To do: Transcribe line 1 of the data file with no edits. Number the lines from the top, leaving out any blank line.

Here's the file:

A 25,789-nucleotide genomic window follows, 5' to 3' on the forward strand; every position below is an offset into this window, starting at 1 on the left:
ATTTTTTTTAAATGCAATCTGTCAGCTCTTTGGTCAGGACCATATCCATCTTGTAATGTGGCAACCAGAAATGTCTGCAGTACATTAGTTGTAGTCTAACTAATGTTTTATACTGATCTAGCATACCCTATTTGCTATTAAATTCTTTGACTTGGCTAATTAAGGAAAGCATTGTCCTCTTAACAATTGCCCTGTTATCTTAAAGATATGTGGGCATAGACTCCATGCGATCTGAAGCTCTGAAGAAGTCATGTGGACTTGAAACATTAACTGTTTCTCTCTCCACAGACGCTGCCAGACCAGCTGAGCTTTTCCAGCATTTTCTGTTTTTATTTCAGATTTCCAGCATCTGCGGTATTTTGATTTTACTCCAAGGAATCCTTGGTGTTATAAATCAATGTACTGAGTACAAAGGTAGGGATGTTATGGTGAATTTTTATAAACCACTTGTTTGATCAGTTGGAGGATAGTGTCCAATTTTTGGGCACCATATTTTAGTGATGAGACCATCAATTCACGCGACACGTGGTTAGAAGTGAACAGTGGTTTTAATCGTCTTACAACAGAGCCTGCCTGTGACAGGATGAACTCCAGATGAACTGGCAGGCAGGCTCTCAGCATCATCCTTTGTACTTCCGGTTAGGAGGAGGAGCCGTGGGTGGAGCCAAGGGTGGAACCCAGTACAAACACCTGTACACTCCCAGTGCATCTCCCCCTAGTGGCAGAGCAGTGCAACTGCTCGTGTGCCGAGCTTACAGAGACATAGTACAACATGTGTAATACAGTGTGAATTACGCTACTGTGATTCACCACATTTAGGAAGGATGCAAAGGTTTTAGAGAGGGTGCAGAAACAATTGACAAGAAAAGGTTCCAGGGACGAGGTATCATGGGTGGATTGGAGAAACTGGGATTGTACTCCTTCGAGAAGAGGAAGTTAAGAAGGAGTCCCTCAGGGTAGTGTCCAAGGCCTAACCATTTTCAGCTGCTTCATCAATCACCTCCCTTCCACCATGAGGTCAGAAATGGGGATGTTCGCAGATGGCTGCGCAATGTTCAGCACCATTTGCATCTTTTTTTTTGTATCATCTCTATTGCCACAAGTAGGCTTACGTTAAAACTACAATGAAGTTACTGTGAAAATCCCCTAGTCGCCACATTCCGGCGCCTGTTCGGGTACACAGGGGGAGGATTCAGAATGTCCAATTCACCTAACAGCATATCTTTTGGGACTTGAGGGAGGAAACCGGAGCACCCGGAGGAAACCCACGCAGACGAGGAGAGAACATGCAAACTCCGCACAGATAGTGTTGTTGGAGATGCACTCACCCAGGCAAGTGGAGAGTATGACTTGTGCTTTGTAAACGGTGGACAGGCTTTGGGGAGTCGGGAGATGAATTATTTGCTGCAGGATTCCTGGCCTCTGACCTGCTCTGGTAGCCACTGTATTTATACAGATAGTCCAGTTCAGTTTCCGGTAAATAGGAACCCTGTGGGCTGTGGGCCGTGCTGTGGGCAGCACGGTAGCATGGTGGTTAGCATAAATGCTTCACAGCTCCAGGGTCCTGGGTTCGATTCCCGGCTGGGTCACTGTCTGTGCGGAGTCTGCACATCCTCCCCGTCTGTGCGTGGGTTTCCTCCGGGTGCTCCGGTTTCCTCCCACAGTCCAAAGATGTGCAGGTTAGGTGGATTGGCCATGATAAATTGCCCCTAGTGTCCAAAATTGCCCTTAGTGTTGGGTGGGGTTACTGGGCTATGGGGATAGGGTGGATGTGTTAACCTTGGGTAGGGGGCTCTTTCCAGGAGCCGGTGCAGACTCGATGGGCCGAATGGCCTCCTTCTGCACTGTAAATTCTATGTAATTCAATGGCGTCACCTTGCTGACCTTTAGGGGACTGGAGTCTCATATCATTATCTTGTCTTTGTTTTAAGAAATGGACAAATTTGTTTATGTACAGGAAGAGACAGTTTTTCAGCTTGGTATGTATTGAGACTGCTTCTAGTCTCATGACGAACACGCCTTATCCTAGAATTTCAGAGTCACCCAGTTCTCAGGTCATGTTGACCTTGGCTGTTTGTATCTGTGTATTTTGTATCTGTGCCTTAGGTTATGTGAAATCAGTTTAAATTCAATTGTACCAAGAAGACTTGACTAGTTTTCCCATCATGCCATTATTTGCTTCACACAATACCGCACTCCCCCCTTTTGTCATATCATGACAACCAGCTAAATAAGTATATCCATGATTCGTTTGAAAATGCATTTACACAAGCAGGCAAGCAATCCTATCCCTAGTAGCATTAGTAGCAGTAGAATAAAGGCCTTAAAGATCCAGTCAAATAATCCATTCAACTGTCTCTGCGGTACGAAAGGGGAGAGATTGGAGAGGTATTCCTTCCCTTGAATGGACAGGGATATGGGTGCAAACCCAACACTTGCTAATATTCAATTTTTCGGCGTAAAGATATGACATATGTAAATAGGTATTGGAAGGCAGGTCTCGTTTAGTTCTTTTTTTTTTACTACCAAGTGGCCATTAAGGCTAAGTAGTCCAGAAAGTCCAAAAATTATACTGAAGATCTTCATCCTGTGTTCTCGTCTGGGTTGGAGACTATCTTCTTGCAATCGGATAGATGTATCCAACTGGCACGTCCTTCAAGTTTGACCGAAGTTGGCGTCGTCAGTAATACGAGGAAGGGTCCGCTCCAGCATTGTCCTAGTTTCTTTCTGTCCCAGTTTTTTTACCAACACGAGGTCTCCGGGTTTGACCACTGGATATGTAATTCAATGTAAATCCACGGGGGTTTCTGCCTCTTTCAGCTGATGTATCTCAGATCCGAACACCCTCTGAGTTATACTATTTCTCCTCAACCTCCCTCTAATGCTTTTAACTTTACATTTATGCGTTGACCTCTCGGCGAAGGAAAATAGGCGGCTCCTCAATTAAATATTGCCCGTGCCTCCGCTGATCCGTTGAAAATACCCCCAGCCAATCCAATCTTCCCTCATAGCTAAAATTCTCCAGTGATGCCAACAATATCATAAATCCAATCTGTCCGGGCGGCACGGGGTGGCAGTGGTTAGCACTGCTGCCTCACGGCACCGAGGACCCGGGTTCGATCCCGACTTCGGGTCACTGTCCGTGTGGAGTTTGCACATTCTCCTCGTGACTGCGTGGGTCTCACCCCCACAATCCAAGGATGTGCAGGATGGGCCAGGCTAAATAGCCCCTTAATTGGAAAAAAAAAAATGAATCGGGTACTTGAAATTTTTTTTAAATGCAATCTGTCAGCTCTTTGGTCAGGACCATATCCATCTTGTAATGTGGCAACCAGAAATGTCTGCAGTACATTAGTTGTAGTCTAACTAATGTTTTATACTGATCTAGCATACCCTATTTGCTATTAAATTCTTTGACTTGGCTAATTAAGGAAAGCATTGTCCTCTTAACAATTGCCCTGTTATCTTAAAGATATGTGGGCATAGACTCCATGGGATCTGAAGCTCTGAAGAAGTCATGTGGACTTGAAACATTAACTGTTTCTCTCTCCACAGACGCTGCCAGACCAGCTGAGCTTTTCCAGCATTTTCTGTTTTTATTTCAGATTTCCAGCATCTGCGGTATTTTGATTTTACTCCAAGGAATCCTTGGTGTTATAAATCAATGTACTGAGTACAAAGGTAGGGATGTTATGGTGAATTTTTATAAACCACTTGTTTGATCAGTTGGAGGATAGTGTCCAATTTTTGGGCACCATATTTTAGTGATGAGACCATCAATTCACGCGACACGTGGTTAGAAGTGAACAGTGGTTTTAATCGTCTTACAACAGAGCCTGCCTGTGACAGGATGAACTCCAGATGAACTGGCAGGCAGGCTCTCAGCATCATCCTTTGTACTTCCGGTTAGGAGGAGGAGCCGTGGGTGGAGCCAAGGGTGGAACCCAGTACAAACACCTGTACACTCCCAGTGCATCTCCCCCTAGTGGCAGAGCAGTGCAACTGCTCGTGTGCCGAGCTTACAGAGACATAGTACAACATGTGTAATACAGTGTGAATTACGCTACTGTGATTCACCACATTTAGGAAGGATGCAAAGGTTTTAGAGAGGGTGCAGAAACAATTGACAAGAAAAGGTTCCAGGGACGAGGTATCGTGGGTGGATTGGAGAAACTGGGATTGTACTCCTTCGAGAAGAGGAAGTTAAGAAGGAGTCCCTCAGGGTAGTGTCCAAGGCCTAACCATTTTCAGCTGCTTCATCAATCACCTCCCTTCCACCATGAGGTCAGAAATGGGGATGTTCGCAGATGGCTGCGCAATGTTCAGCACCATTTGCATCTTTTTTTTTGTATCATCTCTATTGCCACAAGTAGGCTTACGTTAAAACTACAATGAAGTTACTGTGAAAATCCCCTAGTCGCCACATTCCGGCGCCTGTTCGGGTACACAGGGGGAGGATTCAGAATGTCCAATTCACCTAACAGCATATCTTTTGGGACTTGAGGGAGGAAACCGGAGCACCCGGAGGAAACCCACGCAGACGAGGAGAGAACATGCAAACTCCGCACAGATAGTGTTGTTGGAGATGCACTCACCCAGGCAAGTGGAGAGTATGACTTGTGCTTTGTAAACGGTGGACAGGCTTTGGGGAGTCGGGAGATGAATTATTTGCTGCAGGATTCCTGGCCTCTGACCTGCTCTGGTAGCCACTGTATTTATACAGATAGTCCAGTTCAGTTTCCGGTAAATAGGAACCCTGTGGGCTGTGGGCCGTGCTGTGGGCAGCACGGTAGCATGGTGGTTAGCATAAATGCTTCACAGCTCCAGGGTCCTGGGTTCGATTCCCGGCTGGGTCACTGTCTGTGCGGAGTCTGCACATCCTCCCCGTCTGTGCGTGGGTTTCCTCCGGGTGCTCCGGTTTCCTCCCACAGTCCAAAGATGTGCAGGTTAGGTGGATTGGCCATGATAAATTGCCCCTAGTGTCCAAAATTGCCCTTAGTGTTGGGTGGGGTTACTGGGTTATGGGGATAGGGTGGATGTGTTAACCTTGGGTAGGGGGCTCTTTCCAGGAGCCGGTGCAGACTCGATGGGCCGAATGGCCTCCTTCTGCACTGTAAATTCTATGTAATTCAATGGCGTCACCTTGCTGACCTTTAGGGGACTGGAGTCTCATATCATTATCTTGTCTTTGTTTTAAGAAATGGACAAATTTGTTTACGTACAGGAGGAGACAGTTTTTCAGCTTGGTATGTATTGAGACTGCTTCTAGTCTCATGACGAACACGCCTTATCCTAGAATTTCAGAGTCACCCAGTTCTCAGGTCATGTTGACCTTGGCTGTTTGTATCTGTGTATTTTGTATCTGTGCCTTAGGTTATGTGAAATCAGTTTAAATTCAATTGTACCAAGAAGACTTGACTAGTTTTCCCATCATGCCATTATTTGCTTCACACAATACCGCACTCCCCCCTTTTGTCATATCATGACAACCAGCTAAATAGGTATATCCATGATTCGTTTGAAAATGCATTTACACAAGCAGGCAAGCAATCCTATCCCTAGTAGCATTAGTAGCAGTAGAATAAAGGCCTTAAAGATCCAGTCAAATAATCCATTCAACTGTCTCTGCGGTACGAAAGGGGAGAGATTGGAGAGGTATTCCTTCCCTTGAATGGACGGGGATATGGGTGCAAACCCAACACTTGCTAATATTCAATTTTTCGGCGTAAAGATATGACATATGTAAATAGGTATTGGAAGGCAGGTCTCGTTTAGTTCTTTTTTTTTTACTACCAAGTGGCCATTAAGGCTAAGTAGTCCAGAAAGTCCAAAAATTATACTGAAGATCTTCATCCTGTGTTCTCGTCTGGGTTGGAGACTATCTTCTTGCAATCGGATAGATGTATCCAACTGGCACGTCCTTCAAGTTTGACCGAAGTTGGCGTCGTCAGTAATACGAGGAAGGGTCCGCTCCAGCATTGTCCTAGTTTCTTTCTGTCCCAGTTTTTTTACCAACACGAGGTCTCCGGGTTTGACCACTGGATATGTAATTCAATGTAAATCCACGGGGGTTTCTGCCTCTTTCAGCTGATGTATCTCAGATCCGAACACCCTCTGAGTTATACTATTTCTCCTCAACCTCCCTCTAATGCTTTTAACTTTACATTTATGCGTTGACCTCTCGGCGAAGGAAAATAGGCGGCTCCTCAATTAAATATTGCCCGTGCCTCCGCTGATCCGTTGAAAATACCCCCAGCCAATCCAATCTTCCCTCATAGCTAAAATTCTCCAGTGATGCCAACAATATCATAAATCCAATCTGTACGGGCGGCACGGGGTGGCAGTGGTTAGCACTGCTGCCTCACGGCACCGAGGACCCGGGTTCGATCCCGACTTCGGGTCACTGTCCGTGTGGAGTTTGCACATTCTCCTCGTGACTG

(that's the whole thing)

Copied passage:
A 25,789-nucleotide genomic window follows, 5' to 3' on the forward strand; every position below is an offset into this window, starting at 1 on the left: